Gran Torino (review)
Hey You Kids Get Off My Lawn
Oh my god, it’s finally happened: Someone made Hey You Kids Get Off My Lawn: The Motion Picture. It’s a Moving(TM) and Poignant(TM) tale of a crotchety old man who learns the true meaning of something or other. Could be neighborliness. Could be tolerance. Could be surviving in a world in which crotchety-old-man-itude has become a cinematic cliché. It doesn’t matter. The shell of the crotchety old man — who is, underneath, of course, a warm and genuine fella — has been broken. Hoorah!
Someday, we will see the crotchety-old-man movie in which someone finally cracks after days and weeks and months of trying to get through to the alleged creamy chocolately center of a crotchety old man — and failing — and says, “Hey, dude, there’s a reason why you’re a miserable lonely old bastard, and it’s because you’re really not a very nice person at all. Maybe try stopping being such a bigoted close-minded old fart, and you might have an actual friend or two, or at least someone who can tolerate pretending to like you for an hour or two.”
This is not that movie.
This is a disposable made-for-the-Hallmark-Channel melodrama, and it would be dismissed as such if it starred Wilford Brimley as Wilford Brimley, instead of starring Clint Eastwood (Million Dollar Baby, Space Cowboys) as Wilford Brimley. Eastwood’s Walt Kowalkski is, at least, apparently perfect happy to be left alone in the miserable-old-bastard room of his own — as long as the damn kids stay off his lawn, of course. But the rest of the movie refuses to let him stay there, and intends to drag him, via the cheapest, most obvious methods possible, into the sunshine of friendship and love and puppies and ice cream. I’d like to think that the real Clint would have kicked the ass of any movie that tried that on him. Maybe he really is getting old. But Eastwood directed this himself, so you have to assume that things are the way he wants them to be.
But honestly, the minute Gran Torino forces Walt, a former Detroit auto assembly-line worker and Korean War vet, to say things like “Would it kill you to buy American?” — or to actually yell at other characters to get off his lawn — all pretense to integrity and authenticity goes out the window. Did screenwriters Dave Johannson and Nick Schenk mean to be funny, putting such words into the mouth of Clint Eastwood? Is it meant to be some sort of cliché buster to have Dirty Harry himself yell at people about his lawn, like we might actually consider him likely to blow away the neighborhood kids who transgress?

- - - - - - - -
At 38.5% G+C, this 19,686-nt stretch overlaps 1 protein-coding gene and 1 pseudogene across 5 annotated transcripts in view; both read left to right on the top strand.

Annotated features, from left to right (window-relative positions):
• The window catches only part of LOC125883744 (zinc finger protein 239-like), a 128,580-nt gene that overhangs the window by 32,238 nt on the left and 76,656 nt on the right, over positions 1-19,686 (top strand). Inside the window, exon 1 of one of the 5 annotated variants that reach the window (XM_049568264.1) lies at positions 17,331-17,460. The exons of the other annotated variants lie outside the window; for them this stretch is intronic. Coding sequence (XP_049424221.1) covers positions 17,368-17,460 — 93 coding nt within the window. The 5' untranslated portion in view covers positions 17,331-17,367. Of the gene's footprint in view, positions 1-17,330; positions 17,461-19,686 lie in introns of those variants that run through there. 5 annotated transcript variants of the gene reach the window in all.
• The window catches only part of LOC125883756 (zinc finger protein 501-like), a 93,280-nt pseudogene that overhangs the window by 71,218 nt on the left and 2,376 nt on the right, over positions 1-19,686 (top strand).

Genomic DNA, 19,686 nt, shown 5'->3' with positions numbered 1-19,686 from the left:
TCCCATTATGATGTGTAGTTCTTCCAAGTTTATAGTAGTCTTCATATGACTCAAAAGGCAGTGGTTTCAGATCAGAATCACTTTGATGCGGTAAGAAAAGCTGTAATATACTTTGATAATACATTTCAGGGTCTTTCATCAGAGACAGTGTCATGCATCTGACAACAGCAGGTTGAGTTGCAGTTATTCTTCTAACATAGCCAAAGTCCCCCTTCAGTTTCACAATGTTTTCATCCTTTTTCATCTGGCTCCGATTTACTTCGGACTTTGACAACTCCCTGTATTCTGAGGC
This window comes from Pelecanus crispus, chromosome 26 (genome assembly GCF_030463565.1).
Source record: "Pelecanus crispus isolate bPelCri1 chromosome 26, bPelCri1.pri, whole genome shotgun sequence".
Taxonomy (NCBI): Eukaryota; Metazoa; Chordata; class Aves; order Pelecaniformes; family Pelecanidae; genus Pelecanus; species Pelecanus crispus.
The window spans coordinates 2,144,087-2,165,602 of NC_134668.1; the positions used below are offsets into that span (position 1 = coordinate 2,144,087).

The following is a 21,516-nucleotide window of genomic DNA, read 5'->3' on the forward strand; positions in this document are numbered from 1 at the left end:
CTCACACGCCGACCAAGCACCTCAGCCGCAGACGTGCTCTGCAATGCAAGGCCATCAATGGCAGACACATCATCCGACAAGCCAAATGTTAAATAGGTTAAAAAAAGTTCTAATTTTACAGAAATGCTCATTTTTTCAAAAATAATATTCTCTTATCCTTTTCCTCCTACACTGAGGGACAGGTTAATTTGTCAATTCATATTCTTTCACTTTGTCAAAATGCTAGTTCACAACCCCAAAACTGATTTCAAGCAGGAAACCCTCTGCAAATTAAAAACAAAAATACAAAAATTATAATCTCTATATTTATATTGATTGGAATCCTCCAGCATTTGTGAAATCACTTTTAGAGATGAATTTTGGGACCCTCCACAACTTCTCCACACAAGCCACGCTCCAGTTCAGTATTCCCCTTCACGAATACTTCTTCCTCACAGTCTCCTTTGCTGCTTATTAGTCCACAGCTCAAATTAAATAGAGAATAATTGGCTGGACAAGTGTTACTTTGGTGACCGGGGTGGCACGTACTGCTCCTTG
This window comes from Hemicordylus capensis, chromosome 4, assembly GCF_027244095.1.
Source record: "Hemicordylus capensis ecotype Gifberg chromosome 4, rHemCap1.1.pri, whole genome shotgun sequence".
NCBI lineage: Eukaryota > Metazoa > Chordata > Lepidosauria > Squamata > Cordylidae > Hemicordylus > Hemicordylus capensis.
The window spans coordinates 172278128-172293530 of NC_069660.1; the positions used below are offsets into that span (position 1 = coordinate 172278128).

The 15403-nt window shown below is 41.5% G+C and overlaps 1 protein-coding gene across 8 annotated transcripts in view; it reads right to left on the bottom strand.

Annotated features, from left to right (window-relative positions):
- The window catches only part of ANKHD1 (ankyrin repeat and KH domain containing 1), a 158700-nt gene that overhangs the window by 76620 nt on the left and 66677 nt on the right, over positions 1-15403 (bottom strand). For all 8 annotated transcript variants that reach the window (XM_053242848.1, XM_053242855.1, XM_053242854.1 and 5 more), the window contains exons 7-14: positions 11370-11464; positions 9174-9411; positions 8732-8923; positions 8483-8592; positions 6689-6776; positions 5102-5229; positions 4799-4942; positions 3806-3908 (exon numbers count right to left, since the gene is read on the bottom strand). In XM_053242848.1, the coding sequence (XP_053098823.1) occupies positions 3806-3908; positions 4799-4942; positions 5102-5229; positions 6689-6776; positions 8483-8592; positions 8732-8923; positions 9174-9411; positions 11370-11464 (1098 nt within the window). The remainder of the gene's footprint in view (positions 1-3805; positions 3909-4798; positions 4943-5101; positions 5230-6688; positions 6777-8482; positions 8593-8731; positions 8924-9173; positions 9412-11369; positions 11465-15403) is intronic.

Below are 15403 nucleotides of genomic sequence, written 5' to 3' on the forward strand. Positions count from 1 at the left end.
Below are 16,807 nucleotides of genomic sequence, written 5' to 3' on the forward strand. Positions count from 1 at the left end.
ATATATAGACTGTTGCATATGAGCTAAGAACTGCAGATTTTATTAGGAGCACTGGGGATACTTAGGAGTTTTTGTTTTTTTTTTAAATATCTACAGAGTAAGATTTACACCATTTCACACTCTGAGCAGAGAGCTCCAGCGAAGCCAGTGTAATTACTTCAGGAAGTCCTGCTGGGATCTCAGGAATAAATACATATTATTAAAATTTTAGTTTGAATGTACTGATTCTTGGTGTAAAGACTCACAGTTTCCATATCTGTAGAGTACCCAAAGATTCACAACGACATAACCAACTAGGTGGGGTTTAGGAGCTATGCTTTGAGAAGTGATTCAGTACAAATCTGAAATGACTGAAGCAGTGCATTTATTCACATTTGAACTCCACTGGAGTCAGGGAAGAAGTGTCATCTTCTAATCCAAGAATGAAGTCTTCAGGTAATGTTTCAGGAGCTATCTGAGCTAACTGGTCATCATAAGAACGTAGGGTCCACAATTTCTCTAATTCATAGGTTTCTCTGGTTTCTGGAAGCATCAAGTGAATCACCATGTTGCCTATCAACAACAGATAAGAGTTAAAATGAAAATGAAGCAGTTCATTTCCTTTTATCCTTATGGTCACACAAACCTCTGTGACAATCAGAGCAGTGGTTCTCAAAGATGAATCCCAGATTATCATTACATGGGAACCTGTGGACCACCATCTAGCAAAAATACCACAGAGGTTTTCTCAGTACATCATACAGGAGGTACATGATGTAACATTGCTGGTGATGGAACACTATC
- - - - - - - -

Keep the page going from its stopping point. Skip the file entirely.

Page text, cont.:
Walt’s neighbors don’t seem to take him seriously, though, so why should we? In fact, teenage Sue (Ahney Her) is right in his face, inviting him to barbecues at her house next door and everything. This totally rattles Walt, because, you know, they’re Asian — Hmong refugees — and don’t they know Walt shot gooks like them during the war?
Now, there’s a certain value in portraying racists as clueless dolts and just laughing at their idiocy, but there’s something about how Walt’s racism is played for laughs here that’s disturbing. It’s meant to be charming: Oh, there goes Grandpa again, ranting against the blacks and the queers and the immigrants — ain’t he adorable? He isn’t: he’s embarrassing.
But Gran Torino is not embarrassed for Walt — he’s the hero here. Not only does it seem extremely unlikely that an 80-year-old man is suddenly going to change his attitudes about, you know, everything because his immigrant Asian neighbors are suddenly nice to him, but it also seems extremely convenient that events in Walt’s neighborhood should transpire to compell him to demonstrate how dramatically his ideas about everything have changed. His beloved titular car is threatened, Walt reacts to that in a way that seems wildly out of character based upon what we know of him to that point… and wal-lah! The crotchety old man starts learning the real meaning of stuff.
I suppose I sound ungenerous: of course people deserve to treated well even if they’re miserable old bastards, and of course it’s never too late to change one’s ways. But I’m talking about life as Hollywood filters it, and the filters here are preposterous. Of course, the reality that there really is no helping some people, no matter how generous one is with them, is too frustrating for The Movies to acknowledge, because it does not make for happy endings. And the lack of a happy ending is somethat that, alas, a movie like Gran Torino cannot countenance.
Watch Gran Torino online using LOVEFiLM’s streaming service.
rated R for language throughout, and some violence
viewed at a private screening with an audience of critics
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